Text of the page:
The Baratuciàt grape is indigenous to Piedmont in the area between the lower Val di Susa and Val Sangone. It was first mentioned in the 1877 Bollettino Ampelografico.
Baratuciàt was grown as a table grape. Historical evidence describes it as unsuited for winemaking, because the strong vigor of the plant did not allow the bunches to fully ripen and made winemaking difficult.
Its abandonment was caused by the arrival of phylloxera/vine disease in Val di Susa in 1928 and the industrialization of the Turin area. Giorgio Falca, a grape grower from Almese is responsible for salvaging it. In the 1960s he took over the care of his grandfather’s almost hundred year old vines which had survived the disease.
Three “micro” vineyards were plants at the end of the 1990s in the Rivera area: Tèit, Cianisot and Moncurt. For ten years its enological potential was tested and in 2008 Baratuciàt, the first indigenous white grape of the Val di Susa, was registered in the National Catalogue of Grape Varieties. In 2016 the main local producers were able to add Baratuciàt, along with Avanà and Becuèt to wines used to produce the DOC Valsusa.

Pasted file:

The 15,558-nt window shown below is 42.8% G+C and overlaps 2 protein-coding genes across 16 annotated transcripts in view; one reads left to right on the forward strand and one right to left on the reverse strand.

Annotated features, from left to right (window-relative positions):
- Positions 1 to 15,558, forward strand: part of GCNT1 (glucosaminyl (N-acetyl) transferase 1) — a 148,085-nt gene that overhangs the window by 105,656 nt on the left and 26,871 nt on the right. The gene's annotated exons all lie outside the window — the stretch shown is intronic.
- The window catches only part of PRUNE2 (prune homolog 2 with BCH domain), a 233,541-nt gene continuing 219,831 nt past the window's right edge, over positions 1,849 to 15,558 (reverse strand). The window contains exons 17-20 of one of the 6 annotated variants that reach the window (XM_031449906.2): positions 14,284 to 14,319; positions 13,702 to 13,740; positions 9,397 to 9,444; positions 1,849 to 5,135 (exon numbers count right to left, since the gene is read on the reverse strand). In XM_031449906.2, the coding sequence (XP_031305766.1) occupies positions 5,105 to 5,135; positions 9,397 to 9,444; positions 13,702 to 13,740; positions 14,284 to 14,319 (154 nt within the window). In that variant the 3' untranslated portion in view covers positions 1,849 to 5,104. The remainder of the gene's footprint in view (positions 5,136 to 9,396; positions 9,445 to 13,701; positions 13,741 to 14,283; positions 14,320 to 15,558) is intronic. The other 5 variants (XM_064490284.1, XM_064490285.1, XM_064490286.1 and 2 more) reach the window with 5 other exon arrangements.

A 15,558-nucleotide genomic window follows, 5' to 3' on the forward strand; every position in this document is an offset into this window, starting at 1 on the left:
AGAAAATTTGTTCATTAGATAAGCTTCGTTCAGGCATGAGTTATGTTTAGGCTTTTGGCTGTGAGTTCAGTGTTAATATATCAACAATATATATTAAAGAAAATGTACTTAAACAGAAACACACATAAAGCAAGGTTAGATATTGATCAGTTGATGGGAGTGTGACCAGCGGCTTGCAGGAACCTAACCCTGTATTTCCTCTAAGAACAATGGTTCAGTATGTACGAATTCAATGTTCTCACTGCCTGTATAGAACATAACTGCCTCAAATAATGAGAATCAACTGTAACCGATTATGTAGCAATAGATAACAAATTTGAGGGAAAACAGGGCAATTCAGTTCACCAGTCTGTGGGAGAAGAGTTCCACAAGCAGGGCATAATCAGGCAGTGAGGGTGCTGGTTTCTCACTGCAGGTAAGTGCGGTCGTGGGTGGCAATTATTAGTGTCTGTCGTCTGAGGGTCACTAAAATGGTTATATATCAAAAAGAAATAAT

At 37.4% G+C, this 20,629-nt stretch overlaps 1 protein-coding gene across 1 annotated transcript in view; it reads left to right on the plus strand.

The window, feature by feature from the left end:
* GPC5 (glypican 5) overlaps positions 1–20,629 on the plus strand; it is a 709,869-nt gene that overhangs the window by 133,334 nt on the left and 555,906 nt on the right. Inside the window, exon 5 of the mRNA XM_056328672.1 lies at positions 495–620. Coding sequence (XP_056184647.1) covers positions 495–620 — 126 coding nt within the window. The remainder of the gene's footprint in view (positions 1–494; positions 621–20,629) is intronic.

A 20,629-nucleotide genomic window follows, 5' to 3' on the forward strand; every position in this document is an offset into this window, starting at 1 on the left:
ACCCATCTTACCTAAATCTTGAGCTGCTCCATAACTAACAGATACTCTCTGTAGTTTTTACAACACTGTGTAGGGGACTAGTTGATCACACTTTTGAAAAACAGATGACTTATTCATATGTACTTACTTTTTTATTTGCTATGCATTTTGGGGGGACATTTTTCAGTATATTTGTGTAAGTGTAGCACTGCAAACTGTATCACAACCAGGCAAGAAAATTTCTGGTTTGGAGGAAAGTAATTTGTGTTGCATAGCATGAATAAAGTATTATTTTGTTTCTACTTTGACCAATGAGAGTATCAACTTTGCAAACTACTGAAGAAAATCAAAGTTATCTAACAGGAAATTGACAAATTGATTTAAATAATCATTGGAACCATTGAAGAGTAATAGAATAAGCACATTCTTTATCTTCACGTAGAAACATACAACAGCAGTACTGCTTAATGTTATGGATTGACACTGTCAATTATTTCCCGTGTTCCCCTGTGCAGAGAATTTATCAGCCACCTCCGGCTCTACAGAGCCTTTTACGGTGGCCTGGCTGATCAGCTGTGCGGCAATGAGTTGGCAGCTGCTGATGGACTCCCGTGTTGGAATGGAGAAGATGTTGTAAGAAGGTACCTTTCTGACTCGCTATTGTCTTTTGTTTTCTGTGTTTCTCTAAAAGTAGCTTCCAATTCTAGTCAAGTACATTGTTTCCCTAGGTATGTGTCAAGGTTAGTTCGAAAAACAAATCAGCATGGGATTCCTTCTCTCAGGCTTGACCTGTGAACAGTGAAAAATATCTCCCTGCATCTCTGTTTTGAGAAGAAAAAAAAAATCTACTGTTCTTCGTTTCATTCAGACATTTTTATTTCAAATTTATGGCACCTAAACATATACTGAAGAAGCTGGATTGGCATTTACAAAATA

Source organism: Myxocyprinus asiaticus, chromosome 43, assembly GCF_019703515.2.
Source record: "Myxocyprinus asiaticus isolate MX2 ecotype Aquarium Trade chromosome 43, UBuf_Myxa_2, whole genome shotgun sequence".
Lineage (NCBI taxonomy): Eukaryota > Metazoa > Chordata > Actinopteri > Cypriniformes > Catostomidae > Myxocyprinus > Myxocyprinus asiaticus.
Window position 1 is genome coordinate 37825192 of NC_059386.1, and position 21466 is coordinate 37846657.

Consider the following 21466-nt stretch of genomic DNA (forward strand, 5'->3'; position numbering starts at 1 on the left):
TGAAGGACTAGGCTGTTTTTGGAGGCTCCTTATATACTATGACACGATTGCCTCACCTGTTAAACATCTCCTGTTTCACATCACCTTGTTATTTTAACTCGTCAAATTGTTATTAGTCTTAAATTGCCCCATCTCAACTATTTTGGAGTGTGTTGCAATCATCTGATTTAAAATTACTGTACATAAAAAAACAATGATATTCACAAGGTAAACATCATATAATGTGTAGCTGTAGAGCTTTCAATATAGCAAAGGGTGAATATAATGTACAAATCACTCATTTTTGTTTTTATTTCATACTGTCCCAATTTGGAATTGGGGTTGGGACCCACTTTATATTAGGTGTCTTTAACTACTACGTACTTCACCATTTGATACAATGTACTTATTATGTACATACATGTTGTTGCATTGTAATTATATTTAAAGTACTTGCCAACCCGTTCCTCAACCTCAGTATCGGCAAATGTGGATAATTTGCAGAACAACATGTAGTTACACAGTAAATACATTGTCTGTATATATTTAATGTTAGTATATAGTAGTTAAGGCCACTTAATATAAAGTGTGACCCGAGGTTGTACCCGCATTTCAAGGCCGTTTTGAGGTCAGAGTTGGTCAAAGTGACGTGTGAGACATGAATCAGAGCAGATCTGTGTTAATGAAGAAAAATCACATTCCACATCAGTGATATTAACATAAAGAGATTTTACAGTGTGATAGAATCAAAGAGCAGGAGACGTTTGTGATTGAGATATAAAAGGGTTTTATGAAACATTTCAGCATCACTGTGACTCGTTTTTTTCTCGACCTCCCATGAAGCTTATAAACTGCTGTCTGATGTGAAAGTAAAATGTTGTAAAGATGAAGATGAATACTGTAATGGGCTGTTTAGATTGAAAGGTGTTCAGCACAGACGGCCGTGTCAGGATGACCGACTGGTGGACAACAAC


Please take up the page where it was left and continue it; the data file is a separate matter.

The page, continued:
Currently 2.5 hectares of Baratuciàt are grown, able to produce around 5200 bottles. Further distribution has had to deal with the abandoned state of a lot of land invaded by forests and the subsiding of terraces.
Winemaking includes 12 hours of pre-fermentation cryomaceration, then a soft pressing. Fermentation is carried out in steel tanks at a controlled temperature, with selected yeasts. It is aged 4-5 months in steel and a month in bottle. Winemaking is performed by an experimental wine cellar in Chieri.
The wine is straw yellow with greenish notes. The aroma is intense with green apple, pineapple and grassy notes and eucalyptus and acacia honey aromas. It is complex in the mouth, with a long tangy finish, accompanied by a firm acidity. It can age more than 4 years.